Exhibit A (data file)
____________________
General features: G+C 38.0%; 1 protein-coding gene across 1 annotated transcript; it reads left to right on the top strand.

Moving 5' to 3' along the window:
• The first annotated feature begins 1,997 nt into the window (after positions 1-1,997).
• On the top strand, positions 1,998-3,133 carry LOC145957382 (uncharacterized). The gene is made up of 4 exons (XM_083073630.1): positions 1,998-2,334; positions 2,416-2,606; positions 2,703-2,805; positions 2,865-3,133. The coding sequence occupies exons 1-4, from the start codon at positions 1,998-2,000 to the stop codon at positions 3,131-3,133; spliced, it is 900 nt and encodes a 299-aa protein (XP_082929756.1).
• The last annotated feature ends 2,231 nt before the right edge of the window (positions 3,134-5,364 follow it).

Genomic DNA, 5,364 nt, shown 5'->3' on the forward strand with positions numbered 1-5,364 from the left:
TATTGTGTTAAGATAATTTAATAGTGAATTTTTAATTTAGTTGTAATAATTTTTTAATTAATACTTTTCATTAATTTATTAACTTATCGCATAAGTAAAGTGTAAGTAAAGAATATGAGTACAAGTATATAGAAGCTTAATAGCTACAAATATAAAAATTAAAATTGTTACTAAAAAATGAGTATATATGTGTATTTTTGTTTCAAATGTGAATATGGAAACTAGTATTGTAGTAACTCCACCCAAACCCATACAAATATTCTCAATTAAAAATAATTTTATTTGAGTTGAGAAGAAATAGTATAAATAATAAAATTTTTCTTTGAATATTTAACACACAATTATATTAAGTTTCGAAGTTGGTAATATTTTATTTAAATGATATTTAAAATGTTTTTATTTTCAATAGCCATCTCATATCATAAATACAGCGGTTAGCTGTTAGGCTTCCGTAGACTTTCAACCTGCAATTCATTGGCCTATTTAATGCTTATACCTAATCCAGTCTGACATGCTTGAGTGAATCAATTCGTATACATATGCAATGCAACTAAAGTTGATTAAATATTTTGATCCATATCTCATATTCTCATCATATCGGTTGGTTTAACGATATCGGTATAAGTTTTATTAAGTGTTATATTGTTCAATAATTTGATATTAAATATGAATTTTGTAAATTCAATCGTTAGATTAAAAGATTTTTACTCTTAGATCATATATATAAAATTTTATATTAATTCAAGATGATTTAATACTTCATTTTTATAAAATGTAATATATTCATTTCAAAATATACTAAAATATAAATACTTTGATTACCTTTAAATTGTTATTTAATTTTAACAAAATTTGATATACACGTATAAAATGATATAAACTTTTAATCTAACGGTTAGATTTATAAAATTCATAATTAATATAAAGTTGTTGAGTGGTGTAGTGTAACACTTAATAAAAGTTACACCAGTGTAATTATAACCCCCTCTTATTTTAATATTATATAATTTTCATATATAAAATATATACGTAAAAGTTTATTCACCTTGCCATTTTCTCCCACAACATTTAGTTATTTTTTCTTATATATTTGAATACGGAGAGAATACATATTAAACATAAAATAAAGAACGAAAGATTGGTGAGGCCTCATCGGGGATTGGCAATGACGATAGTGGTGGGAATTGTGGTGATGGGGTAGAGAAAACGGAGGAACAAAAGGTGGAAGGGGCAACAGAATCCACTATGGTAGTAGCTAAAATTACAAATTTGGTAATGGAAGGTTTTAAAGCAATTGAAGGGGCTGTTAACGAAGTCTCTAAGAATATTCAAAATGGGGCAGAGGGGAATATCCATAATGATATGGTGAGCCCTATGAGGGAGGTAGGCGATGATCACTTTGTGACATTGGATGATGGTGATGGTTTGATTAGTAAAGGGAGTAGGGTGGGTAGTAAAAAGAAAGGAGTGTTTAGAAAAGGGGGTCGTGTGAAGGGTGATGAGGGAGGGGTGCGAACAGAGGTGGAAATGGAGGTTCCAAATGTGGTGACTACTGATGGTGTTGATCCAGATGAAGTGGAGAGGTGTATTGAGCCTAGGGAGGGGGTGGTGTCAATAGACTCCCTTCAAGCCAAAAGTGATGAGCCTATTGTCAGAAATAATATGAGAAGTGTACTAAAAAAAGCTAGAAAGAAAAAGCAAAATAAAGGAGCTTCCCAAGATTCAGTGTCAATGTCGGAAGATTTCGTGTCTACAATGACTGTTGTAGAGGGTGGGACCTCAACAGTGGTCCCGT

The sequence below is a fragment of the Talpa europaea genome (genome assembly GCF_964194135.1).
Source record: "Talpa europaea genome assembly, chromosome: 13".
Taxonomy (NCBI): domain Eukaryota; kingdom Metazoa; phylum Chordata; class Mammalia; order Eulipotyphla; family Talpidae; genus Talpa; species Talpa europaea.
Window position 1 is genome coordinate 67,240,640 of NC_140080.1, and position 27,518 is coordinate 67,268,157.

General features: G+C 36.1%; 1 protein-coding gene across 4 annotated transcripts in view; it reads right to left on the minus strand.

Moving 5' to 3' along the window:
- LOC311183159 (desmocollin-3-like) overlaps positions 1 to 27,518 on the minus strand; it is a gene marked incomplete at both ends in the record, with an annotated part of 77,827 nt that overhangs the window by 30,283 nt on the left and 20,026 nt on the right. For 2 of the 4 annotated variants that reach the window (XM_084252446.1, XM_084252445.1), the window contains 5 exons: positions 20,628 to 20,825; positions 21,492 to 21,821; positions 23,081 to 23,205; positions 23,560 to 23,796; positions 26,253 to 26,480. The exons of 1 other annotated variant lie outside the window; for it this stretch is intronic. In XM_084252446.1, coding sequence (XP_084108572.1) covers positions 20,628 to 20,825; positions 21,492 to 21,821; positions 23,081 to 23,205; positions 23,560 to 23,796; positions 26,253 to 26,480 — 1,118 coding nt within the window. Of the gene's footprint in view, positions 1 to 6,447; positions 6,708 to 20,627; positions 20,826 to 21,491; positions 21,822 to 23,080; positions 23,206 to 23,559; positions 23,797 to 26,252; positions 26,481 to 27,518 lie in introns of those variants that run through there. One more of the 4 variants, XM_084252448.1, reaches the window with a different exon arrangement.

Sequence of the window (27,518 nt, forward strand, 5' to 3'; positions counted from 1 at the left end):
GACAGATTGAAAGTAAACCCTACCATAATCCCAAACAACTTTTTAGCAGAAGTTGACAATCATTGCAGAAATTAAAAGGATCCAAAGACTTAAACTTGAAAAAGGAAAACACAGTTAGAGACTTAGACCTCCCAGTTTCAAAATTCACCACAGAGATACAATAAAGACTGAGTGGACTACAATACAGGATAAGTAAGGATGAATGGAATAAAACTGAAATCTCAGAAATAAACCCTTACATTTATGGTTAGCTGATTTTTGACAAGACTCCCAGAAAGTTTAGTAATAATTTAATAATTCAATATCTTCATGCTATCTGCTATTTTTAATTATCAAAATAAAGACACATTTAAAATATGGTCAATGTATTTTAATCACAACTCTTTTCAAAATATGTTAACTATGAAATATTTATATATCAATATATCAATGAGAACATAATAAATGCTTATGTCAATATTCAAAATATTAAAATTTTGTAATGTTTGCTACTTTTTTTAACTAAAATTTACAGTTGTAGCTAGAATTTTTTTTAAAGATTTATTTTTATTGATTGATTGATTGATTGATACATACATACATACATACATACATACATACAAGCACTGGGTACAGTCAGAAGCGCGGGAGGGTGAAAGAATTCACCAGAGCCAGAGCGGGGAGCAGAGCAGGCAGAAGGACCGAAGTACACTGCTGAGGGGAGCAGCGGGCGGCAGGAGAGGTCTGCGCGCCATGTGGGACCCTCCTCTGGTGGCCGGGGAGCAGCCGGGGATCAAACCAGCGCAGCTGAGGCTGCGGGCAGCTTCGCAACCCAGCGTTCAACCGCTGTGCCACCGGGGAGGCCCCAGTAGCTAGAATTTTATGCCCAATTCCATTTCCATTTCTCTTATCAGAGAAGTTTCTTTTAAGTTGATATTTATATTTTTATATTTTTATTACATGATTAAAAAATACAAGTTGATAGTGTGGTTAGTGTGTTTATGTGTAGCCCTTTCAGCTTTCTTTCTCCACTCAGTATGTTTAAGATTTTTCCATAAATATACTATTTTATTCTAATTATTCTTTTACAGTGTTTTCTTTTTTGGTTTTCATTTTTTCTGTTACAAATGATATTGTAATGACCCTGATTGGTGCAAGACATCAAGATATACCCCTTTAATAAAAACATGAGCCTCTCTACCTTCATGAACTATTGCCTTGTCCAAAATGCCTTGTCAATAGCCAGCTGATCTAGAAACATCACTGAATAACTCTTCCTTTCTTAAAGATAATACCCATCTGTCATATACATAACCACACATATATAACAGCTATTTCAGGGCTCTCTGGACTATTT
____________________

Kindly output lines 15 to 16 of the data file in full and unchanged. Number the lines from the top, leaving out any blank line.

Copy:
Sequence of the window (27,518 nt, forward strand, 5' to 3'; positions counted from 1 at the left end):
GACAGATTGAAAGTAAACCCTACCATAATCCCAAACAACTTTTTAGCAGAAGTTGACAATCATTGCAGAAATTAAAAGGATCCAAAGACTTAAACTTGAAAAAGGAAAACACAGTTAGAGACTTAGACCTCCCAGTTTCAAAATTCACCACAGAGATACAATAAAGACTGAGTGGACTACAATACAGGATAAGTAAGGATGAATGGAATAAAACTGAAATCTCAGAAATAAACCCTTACATTTATGGTTAGCTGATTTTTGACAAGACTCCCAGAAAGTTTAGTAATAATTTAATAATTCAATATCTTCATGCTATCTGCTATTTTTAATTATCAAAATAAAGACACATTTAAAATATGGTCAATGTATTTTAATCACAACTCTTTTCAAAATATGTTAACTATGAAATATTTATATATCAATATATCAATGAGAACATAATAAATGCTTATGTCAATATTCAAAATATTAAAATTTTGTAATGTTTGCTACTTTTTTTAACTAAAATTTACAGTTGTAGCTAGAATTTTTTTTAAAGATTTATTTTTATTGATTGATTGATTGATTGATACATACATACATACATACATACATACATACAAGCACTGGGTACAGTCAGAAGCGCGGGAGGGTGAAAGAATTCACCAGAGCCAGAGCGGGGAGCAGAGCAGGCAGAAGGACCGAAGTACACTGCTGAGGGGAGCAGCGGGCGGCAGGAGAGGTCTGCGCGCCATGTGGGACCCTCCTCTGGTGGCCGGGGAGCAGCCGGGGATCAAACCAGCGCAGCTGAGGCTGCGGGCAGCTTCGCAACCCAGCGTTCAACCGCTGTGCCACCGGGGAGGCCCCAGTAGCTAGAATTTTATGCCCAATTCCATTTCCATTTCTCTTATCAGAGAAGTTTCTTTTAAGTTGATATTTATATTTTTATATTTTTATTACATGATTAAAAAATACAAGTTGATAGTGTGGTTAGTGTGTTTATGTGTAGCCCTTTCAGCTTTCTTTCTCCACTCAGTATGTTTAAGATTTTTCCATAAATATACTATTTTATTCTAATTATTCTTTTACAGTGTTTTCTTTTTTGGTTTTCATTTTTTCTGTTACAAATGATATTGTAATGACCCTGATTGGTGCAAGACATCAAGATATACCCCTTTAATAAAAACATGAGCCTCTCTACCTTCATGAACTATTGCCTTGTCCAAAATGCCTTGTCAATAGCCAGCTGATCTAGAAACATCACTGAATAACTCTTCCTTTCTTAAAGATAATACCCATCTGTCATATACATAACCACACATATATAACAGCTATTTCAGGGCTCTCTGGACTATTT